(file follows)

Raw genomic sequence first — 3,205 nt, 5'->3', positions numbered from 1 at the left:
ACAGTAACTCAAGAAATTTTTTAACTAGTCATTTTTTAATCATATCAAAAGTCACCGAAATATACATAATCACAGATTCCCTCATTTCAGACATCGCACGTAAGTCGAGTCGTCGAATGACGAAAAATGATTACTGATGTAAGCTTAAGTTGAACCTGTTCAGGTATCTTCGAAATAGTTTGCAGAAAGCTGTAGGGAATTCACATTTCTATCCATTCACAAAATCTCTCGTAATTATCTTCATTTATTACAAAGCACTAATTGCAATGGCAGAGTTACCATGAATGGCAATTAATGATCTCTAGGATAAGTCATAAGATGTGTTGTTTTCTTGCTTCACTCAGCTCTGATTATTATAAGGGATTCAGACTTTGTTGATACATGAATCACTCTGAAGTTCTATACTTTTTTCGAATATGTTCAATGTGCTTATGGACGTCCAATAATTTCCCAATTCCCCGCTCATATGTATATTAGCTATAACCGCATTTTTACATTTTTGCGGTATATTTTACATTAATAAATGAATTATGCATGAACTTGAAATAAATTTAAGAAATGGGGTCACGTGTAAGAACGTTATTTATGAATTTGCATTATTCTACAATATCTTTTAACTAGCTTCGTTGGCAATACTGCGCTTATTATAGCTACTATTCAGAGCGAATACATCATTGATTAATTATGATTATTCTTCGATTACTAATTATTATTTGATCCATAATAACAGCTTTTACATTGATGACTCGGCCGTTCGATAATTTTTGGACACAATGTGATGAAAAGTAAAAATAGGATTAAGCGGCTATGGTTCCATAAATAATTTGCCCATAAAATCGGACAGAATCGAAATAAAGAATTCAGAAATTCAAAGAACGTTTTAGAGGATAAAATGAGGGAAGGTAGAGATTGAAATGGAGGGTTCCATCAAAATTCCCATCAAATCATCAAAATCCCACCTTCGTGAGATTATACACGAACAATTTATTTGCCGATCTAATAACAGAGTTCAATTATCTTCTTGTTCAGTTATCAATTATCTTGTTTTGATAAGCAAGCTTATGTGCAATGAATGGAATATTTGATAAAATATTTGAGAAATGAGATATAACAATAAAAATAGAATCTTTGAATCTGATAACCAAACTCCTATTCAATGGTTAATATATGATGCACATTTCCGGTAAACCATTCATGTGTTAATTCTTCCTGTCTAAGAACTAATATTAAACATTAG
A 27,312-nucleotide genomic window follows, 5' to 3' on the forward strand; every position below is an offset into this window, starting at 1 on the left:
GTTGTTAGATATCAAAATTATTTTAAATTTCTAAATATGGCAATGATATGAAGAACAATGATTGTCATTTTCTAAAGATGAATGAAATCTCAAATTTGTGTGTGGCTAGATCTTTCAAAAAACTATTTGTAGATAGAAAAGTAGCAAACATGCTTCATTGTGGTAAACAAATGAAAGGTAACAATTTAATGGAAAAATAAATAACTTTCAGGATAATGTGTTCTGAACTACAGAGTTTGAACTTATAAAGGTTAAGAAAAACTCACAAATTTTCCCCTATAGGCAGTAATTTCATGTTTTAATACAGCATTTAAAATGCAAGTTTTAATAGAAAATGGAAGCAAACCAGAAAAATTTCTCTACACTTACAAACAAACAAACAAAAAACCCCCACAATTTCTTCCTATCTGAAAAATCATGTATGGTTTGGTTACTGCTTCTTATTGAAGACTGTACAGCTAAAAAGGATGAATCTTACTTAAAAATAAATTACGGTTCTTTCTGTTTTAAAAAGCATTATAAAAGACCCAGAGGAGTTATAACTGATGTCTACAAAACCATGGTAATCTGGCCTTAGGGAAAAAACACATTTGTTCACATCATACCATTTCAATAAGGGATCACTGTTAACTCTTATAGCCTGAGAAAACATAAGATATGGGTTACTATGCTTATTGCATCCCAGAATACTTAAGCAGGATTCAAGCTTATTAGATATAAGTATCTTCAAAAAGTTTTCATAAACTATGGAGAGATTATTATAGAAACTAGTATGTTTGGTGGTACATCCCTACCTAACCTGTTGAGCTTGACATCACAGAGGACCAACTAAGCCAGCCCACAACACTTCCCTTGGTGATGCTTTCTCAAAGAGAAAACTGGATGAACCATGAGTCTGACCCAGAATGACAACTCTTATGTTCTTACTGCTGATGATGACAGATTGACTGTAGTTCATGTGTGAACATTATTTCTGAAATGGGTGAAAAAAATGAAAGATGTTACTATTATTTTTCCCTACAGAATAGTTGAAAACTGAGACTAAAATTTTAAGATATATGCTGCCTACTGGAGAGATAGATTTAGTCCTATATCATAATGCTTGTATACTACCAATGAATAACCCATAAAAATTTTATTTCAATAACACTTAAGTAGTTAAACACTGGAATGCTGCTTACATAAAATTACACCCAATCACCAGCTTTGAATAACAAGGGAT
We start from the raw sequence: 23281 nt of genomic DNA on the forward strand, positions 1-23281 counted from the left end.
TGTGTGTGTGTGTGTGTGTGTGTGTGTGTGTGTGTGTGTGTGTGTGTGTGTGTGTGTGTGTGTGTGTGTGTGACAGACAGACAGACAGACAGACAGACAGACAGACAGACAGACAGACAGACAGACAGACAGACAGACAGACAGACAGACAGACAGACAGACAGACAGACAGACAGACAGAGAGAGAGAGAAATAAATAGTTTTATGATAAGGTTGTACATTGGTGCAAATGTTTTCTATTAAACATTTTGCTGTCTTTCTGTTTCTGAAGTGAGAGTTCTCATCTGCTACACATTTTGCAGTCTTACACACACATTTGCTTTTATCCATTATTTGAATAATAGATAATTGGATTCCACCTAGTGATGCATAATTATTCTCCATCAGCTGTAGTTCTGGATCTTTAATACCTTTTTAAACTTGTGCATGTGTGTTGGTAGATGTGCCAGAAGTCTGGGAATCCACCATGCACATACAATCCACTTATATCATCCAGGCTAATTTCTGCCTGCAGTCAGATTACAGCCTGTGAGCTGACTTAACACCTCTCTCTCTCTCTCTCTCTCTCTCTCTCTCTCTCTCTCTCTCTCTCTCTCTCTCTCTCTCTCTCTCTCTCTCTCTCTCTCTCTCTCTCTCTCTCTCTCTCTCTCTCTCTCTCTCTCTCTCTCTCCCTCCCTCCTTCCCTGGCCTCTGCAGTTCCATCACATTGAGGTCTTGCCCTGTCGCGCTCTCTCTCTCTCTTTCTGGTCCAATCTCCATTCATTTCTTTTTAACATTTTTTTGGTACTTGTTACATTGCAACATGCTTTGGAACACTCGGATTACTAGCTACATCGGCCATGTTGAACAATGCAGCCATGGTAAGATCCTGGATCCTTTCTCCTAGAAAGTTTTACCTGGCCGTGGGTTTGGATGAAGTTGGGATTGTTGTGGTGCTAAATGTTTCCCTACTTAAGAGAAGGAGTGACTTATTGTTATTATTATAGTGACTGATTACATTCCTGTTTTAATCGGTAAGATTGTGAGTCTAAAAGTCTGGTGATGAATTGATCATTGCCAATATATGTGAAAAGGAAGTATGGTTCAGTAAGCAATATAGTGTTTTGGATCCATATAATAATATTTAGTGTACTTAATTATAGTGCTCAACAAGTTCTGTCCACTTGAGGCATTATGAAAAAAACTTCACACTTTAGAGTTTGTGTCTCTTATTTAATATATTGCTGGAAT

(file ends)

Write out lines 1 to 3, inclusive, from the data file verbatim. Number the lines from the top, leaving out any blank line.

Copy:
Raw genomic sequence first — 3,205 nt, 5'->3', positions numbered from 1 at the left:
ACAGTAACTCAAGAAATTTTTTAACTAGTCATTTTTTAATCATATCAAAAGTCACCGAAATATACATAATCACAGATTCCCTCATTTCAGACATCGCACGTAAGTCGAGTCGTCGAATGACGAAAAATGATTACTGATGTAAGCTTAAGTTGAACCTGTTCAGGTATCTTCGAAATAGTTTGCAGAAAGCTGTAGGGAATTCACATTTCTATCCATTCACAAAATCTCTCGTAATTATCTTCATTTATTACAAAGCACTAATTGCAATGGCAGAGTTACCATGAATGGCAATTAATGATCTCTAGGATAAGTCATAAGATGTGTTGTTTTCTTGCTTCACTCAGCTCTGATTATTATAAGGGATTCAGACTTTGTTGATACATGAATCACTCTGAAGTTCTATACTTTTTTCGAATATGTTCAATGTGCTTATGGACGTCCAATAATTTCCCAATTCCCCGCTCATATGTATATTAGCTATAACCGCATTTTTACATTTTTGCGGTATATTTTACATTAATAAATGAATTATGCATGAACTTGAAATAAATTTAAGAAATGGGGTCACGTGTAAGAACGTTATTTATGAATTTGCATTATTCTACAATATCTTTTAACTAGCTTCGTTGGCAATACTGCGCTTATTATAGCTACTATTCAGAGCGAATACATCATTGATTAATTATGATTATTCTTCGATTACTAATTATTATTTGATCCATAATAACAGCTTTTACATTGATGACTCGGCCGTTCGATAATTTTTGGACACAATGTGATGAAAAGTAAAAATAGGATTAAGCGGCTATGGTTCCATAAATAATTTGCCCATAAAATCGGACAGAATCGAAATAAAGAATTCAGAAATTCAAAGAACGTTTTAGAGGATAAAATGAGGGAAGGTAGAGATTGAAATGGAGGGTTCCATCAAAATTCCCATCAAATCATCAAAATCCCACCTTCGTGAGATTATACACGAACAATTTATTTGCCGATCTAATAACAGAGTTCAATTATCTTCTTGTTCAGTTATCAATTATCTTGTTTTGATAAGCAAGCTTATGTGCAATGAATGGAATATTTGATAAAATATTTGAGAAATGAGATATAACAATAAAAATAGAATCTTTGAATCTGATAACCAAACTCCTATTCAATGGTTAATATATGATGCACATTTCCGGTAAACCATTCATGTGTTAATTCTTCCTGTCTAAGAACTAATATTAAACATTAG
A 27,312-nucleotide genomic window follows, 5' to 3' on the forward strand; every position below is an offset into this window, starting at 1 on the left: